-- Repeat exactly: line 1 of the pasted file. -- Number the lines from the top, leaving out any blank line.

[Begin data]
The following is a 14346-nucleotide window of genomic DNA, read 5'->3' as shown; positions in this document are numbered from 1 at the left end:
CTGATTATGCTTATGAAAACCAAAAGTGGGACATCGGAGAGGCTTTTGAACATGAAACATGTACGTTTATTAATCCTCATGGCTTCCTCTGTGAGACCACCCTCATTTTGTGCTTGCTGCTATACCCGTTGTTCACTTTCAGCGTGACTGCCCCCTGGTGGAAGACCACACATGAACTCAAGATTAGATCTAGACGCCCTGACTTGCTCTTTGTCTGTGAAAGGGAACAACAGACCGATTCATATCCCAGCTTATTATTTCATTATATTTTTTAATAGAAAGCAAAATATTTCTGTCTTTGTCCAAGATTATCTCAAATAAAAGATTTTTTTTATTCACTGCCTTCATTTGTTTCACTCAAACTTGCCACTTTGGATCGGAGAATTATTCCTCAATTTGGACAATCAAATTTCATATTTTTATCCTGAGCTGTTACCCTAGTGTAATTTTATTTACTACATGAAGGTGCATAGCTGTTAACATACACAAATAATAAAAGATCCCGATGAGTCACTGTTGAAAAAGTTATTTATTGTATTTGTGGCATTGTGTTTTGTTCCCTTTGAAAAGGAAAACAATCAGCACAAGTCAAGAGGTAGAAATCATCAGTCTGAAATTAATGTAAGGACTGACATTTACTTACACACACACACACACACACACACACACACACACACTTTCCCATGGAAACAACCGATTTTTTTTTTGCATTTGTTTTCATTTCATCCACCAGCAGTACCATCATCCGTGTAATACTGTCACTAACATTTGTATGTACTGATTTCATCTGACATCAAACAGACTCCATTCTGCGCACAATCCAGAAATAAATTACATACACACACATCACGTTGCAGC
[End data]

The following is a 14346-nucleotide window of genomic DNA, read 5'->3' as shown; positions in this document are numbered from 1 at the left end: